OF COURSE THE BOARD OF THE WEST CONTRA COSTA UNIFIED SCHOOL DISTRICT SOLD CAPITAL APPRECIATION BONDS
It’s frustrating to try to figure out what has been going on regarding bond sales in the West Contra Costa Unified School District, because reports and audits prepared for the district are inconsistent or fuzzy in some of the fundamental information.
Page 118 of the June 7, 2012 preliminary official statement for the sale of bonds by the West Contra Costra Unified School District contained the following useful information:
On August 11, 2004, the West Contra Costa Unified School District borrowed $28,746,812 by selling the Measure D Series 2002 C Capital Appreciation Bonds. The interest to be paid by 2036 will be $67,063,188, for a total burden to school district taxpayers of $95,810,000.
On October 19, 2005, the West Contra Costa Unified School District borrowed $95,250,422 by selling the Measure D Series 2002 D Capital Appreciation Bonds. The interest to be paid by 2036 will be $157,139,526, for a total burden to school district taxpayers of $252,389,998.
On August 12, 2009, the West Contra Costa Unified School District borrowed $28,746,812 by selling the Measure J Series 2009 C Capital Appreciation Bonds.
Board member Charles Ramsey, a longtime nemesis of the Merit Shop and statewide traveling salesman for union Project Labor Agreements, apparently knew that Capital Appreciation Bonds were unorthodox. According to the minutes of the April 28, 2010 West Contra Costa Unified School District board meeting, he asked several questions about bonds, including “an explanation of capital appreciation bonds and deferring of debt service…Mr. Ramsey continued by asking for a full understanding for the Board to know all aspects of capital appreciation bonds and other forms of bonds.” But true to form in ignoring his appeal of conscience to rely on common sense, Mr. Ramsey then made the motion to approve the bond sales, which were approved 5-0. There were no public comments.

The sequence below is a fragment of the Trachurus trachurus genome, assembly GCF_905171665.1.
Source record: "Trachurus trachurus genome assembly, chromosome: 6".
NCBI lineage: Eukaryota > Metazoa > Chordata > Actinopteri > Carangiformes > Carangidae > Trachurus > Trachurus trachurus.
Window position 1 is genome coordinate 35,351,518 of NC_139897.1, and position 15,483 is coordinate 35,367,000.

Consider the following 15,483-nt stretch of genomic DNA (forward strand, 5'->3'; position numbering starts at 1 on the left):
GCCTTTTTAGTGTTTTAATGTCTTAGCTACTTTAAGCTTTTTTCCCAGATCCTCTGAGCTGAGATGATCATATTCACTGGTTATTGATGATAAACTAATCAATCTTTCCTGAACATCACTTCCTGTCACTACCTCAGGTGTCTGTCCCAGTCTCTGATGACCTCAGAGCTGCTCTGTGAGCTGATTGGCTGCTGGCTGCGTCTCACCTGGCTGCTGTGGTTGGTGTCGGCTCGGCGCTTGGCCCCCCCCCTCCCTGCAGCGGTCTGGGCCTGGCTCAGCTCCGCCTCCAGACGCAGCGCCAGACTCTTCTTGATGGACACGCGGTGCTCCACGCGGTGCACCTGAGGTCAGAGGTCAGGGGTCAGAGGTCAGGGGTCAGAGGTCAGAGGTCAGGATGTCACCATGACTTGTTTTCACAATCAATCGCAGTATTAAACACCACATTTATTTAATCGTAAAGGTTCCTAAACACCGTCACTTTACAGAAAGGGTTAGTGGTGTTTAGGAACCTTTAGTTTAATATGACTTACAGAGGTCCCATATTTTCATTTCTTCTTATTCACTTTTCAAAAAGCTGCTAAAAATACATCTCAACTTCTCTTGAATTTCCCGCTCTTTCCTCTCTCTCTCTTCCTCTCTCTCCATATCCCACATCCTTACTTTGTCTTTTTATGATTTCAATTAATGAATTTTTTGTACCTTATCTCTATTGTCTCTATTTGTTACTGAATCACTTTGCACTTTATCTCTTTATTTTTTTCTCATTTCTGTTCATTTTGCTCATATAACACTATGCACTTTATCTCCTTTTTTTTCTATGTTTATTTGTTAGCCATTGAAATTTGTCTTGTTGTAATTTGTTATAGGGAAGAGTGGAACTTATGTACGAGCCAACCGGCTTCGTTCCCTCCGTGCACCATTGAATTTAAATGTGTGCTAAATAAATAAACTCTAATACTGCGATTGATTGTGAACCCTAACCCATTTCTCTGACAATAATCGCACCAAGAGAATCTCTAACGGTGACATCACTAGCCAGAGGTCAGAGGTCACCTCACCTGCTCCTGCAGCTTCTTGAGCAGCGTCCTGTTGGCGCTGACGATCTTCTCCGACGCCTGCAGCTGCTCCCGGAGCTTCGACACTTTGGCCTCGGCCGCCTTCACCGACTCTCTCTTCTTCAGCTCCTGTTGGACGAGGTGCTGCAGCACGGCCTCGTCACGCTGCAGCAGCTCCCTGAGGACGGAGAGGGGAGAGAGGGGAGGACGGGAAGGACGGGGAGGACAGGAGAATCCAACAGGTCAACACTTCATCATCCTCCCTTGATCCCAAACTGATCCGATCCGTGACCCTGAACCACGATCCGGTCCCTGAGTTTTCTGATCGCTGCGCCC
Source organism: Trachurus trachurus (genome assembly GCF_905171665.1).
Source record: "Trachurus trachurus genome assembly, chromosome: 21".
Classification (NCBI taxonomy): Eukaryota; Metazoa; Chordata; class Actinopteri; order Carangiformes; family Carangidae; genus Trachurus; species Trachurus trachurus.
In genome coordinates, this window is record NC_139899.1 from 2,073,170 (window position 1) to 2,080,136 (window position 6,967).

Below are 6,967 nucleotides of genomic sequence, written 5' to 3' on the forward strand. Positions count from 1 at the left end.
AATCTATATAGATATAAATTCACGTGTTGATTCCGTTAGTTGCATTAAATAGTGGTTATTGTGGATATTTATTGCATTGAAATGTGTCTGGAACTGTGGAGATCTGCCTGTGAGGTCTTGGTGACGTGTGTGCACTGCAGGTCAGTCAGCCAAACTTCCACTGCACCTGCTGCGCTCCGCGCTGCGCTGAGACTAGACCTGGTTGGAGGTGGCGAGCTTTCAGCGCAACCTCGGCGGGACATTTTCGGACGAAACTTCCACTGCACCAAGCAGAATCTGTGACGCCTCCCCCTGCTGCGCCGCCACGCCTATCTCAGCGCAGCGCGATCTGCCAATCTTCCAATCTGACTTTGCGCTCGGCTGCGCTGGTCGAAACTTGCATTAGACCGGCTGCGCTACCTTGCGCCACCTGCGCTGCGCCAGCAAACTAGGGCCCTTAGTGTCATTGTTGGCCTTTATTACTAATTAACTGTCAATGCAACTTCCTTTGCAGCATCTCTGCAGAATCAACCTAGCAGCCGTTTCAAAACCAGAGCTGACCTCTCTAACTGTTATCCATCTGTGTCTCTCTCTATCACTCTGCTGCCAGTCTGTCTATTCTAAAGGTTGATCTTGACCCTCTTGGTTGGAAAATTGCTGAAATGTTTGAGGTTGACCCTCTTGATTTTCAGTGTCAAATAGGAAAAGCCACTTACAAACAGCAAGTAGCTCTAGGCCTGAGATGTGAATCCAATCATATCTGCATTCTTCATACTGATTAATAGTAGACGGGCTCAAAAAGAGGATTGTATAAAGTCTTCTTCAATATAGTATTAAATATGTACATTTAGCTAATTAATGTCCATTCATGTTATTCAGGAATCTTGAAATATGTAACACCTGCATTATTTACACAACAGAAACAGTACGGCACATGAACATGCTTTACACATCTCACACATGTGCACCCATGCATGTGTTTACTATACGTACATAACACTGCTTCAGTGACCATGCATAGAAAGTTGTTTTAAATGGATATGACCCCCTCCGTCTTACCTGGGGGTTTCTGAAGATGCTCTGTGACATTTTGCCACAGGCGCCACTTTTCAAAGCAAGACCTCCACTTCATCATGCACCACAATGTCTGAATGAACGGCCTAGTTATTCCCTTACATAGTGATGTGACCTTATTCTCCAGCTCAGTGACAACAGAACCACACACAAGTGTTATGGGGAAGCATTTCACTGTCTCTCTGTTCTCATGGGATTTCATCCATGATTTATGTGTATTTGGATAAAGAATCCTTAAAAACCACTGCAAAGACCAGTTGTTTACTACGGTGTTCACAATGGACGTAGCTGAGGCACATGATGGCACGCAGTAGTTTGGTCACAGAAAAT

OF COURSE THE BOARD OF THE WEST CONTRA COSTA UNIFIED SCHOOL DISTRICT REQUIRES CONSTRUCTION CONTRACTORS TO SIGN A PROJECT LABOR AGREEMENT WITH UNIONS
On May 3, 2000, the school board voted 5-0 to approve a policy that it will consider a Project Labor Agreement for each individual construction project of $1 million or more. (An administrative regulation for this policy was implemented on August 2, 2000.)
On December 6, 2000, the board voted 5-0 to approve its first Project Labor Agreement, for the construction of a middle school.
On July 11, 2002, the board voted 5-0 to amend its Project Labor Agreement to put the responsibility on the contractors (instead of the unions) to find local apprentices.
Charles Ramsey, a school board member for the West Contra Costa Unified School District, was secure enough in his position when he introduced the Project Labor Agreement to the school board on March 15, 2000 to acknowledge to the stunned Superintendent of Schools (who wasn’t provided any advance information on the item) that he had blindsided her:
I ramrodded and railroaded and I am proud to say that I did.
Somehow 200 union members managed to hear about the item and showed up at the meeting to support it.